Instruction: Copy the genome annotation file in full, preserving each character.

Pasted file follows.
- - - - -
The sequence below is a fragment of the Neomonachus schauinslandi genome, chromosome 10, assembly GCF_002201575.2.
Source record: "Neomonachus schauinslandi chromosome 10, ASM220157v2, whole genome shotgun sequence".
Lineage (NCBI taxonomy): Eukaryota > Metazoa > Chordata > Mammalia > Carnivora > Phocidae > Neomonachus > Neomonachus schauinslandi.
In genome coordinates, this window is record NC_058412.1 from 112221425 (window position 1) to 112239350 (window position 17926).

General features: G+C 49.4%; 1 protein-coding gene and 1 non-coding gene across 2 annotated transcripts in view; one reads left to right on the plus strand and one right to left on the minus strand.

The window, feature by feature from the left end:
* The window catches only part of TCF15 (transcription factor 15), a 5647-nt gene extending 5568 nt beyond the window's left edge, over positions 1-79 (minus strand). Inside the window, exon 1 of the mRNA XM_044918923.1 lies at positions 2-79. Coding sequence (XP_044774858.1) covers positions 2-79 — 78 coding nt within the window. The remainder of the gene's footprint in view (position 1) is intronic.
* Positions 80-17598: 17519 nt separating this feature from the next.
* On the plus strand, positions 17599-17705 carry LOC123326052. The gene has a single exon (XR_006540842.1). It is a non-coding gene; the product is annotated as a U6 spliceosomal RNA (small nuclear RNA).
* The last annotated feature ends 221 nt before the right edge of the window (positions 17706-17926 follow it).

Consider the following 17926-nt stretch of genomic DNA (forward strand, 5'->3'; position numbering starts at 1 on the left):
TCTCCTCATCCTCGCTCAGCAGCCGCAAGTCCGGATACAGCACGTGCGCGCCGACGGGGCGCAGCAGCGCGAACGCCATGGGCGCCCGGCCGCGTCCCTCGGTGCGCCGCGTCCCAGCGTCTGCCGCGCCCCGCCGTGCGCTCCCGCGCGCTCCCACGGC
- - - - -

The sequence below is a fragment of the Neomonachus schauinslandi genome, chromosome 10, assembly GCF_002201575.2.
Source record: "Neomonachus schauinslandi chromosome 10, ASM220157v2, whole genome shotgun sequence".
Lineage (NCBI taxonomy): Eukaryota > Metazoa > Chordata > Mammalia > Carnivora > Phocidae > Neomonachus > Neomonachus schauinslandi.
In genome coordinates, this window is record NC_058412.1 from 112221425 (window position 1) to 112239350 (window position 17926).

General features: G+C 49.4%; 1 protein-coding gene and 1 non-coding gene across 2 annotated transcripts in view; one reads left to right on the plus strand and one right to left on the minus strand.

The window, feature by feature from the left end:
* The window catches only part of TCF15 (transcription factor 15), a 5647-nt gene extending 5568 nt beyond the window's left edge, over positions 1-79 (minus strand). Inside the window, exon 1 of the mRNA XM_044918923.1 lies at positions 2-79. Coding sequence (XP_044774858.1) covers positions 2-79 — 78 coding nt within the window. The remainder of the gene's footprint in view (position 1) is intronic.
* Positions 80-17598: 17519 nt separating this feature from the next.
* On the plus strand, positions 17599-17705 carry LOC123326052. The gene has a single exon (XR_006540842.1). It is a non-coding gene; the product is annotated as a U6 spliceosomal RNA (small nuclear RNA).
* The last annotated feature ends 221 nt before the right edge of the window (positions 17706-17926 follow it).

Consider the following 17926-nt stretch of genomic DNA (forward strand, 5'->3'; position numbering starts at 1 on the left):
TCTCCTCATCCTCGCTCAGCAGCCGCAAGTCCGGATACAGCACGTGCGCGCCGACGGGGCGCAGCAGCGCGAACGCCATGGGCGCCCGGCCGCGTCCCTCGGTGCGCCGCGTCCCAGCGTCTGCCGCGCCCCGCCGTGCGCTCCCGCGCGCTCCCACGGC